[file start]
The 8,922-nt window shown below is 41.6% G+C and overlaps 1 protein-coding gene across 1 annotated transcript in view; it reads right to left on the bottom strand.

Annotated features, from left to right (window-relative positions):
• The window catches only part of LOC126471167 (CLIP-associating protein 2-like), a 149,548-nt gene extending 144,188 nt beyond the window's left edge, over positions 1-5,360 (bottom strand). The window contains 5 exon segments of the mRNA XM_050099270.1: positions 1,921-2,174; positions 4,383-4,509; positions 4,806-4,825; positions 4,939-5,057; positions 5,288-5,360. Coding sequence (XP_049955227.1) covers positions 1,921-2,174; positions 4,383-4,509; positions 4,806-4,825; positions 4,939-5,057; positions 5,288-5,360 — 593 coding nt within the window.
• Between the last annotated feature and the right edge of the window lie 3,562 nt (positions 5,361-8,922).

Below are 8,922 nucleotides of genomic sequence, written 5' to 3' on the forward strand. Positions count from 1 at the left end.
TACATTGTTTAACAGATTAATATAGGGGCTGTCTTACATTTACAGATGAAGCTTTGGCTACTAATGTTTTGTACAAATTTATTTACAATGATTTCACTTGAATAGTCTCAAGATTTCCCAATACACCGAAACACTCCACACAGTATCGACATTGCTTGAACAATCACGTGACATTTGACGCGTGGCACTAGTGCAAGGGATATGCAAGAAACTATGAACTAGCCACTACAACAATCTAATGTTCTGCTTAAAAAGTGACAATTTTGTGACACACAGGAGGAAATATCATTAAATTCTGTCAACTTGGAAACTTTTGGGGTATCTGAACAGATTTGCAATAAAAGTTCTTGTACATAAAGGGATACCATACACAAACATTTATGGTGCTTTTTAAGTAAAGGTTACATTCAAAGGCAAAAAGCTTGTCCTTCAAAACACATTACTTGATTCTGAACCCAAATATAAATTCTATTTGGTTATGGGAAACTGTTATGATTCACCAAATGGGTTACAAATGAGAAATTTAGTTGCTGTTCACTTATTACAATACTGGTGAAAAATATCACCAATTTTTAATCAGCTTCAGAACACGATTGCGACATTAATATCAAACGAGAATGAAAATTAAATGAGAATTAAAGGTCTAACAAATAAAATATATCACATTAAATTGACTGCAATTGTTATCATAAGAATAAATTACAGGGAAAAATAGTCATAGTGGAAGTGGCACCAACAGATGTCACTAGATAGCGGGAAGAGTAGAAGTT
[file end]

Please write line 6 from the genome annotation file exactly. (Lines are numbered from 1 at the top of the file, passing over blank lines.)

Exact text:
TACATTGTTTAACAGATTAATATAGGGGCTGTCTTACATTTACAGATGAAGCTTTGGCTACTAATGTTTTGTACAAATTTATTTACAATGATTTCACTTGAATAGTCTCAAGATTTCCCAATACACCGAAACACTCCACACAGTATCGACATTGCTTGAACAATCACGTGACATTTGACGCGTGGCACTAGTGCAAGGGATATGCAAGAAACTATGAACTAGCCACTACAACAATCTAATGTTCTGCTTAAAAAGTGACAATTTTGTGACACACAGGAGGAAATATCATTAAATTCTGTCAACTTGGAAACTTTTGGGGTATCTGAACAGATTTGCAATAAAAGTTCTTGTACATAAAGGGATACCATACACAAACATTTATGGTGCTTTTTAAGTAAAGGTTACATTCAAAGGCAAAAAGCTTGTCCTTCAAAACACATTACTTGATTCTGAACCCAAATATAAATTCTATTTGGTTATGGGAAACTGTTATGATTCACCAAATGGGTTACAAATGAGAAATTTAGTTGCTGTTCACTTATTACAATACTGGTGAAAAATATCACCAATTTTTAATCAGCTTCAGAACACGATTGCGACATTAATATCAAACGAGAATGAAAATTAAATGAGAATTAAAGGTCTAACAAATAAAATATATCACATTAAATTGACTGCAATTGTTATCATAAGAATAAATTACAGGGAAAAATAGTCATAGTGGAAGTGGCACCAACAGATGTCACTAGATAGCGGGAAGAGTAGAAGTT